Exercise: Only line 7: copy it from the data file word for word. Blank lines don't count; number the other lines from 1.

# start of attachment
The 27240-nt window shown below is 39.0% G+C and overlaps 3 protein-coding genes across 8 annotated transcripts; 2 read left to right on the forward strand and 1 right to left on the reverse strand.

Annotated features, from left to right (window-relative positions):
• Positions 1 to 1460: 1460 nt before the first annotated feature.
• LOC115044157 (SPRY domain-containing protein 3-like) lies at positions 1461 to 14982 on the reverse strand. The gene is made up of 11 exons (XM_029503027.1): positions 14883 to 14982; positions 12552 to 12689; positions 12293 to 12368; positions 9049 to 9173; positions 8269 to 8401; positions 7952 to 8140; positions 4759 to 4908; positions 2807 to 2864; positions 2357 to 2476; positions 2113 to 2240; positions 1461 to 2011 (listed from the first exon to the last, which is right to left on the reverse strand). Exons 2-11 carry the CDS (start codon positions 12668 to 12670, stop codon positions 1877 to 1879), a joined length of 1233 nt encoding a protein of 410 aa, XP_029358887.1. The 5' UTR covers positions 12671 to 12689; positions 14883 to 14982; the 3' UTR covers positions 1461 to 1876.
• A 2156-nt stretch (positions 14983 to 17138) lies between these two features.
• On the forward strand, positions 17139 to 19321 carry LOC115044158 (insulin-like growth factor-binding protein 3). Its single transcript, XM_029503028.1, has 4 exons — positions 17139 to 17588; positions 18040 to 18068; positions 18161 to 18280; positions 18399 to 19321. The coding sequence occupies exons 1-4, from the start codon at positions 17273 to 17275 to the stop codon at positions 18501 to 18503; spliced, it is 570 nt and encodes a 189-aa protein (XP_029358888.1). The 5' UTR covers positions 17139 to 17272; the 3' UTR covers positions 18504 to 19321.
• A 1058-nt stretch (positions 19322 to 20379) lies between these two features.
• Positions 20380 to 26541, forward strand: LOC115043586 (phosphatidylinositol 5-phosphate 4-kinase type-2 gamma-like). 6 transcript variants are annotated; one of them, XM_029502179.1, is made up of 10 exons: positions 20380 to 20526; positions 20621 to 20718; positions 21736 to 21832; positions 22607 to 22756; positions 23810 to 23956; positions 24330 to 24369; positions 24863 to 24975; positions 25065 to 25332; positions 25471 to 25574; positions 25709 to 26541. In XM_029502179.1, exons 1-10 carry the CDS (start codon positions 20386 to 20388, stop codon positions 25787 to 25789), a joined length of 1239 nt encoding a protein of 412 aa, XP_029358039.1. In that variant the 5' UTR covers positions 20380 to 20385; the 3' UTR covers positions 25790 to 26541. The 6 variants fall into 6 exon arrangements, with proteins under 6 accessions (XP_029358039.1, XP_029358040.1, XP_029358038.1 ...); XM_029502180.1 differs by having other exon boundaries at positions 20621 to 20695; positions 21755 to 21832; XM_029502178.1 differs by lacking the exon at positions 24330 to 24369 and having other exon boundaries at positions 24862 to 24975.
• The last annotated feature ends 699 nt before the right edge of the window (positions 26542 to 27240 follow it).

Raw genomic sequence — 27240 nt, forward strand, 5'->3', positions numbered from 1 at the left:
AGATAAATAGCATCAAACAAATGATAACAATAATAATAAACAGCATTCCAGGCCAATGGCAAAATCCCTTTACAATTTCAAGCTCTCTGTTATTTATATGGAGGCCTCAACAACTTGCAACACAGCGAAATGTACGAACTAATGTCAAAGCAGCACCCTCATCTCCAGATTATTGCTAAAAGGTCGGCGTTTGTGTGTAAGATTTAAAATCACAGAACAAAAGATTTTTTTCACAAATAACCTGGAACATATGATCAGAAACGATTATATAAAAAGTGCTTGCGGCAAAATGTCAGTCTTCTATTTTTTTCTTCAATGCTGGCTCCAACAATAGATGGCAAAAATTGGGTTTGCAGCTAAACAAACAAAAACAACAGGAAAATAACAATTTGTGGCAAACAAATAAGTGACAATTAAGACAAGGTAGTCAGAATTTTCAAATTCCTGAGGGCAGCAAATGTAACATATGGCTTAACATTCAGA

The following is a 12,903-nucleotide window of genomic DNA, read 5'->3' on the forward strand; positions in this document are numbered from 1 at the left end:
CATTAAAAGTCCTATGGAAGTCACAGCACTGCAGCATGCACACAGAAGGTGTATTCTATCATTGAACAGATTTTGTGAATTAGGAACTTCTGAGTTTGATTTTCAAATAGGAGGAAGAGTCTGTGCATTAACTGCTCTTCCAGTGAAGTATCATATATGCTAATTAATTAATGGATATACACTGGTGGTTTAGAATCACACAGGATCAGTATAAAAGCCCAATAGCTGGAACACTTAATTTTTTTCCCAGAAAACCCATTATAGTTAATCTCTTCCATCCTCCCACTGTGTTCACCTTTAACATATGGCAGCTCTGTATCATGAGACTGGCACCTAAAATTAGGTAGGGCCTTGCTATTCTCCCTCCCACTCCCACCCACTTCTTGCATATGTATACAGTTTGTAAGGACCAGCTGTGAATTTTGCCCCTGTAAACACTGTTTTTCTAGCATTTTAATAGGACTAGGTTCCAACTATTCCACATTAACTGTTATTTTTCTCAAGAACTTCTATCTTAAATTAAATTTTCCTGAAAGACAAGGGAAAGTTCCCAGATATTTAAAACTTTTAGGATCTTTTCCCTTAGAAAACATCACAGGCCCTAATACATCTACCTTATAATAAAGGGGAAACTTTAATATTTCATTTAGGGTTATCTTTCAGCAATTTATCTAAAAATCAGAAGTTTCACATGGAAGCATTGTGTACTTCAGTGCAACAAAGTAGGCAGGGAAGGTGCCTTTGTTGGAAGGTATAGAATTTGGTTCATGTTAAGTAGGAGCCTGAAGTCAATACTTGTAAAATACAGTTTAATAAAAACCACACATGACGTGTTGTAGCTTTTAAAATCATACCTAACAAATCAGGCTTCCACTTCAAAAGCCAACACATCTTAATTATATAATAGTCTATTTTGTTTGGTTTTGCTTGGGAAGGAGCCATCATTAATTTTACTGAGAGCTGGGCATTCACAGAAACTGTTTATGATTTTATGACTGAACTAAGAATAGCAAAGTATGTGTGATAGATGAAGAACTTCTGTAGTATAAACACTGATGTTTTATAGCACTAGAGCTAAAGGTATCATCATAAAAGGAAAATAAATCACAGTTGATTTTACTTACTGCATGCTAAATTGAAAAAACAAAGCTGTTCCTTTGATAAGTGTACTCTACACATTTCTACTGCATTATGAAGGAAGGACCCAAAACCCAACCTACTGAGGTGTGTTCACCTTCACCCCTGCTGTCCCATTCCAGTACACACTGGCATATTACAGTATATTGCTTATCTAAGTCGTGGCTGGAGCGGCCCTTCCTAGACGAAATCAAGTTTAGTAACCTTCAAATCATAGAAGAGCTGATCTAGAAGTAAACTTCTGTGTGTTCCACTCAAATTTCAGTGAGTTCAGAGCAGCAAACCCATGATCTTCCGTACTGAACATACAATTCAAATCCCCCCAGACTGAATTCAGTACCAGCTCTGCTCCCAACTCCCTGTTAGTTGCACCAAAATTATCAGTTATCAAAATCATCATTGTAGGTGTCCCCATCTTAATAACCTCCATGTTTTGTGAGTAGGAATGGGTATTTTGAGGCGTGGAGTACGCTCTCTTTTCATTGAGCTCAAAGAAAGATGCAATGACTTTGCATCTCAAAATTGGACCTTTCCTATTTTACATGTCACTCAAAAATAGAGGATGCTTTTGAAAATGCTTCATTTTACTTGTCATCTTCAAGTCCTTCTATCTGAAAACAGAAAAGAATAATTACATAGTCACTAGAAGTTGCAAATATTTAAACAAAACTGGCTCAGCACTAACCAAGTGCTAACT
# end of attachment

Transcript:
• A 1058-nt stretch (positions 19322 to 20379) lies between these two features.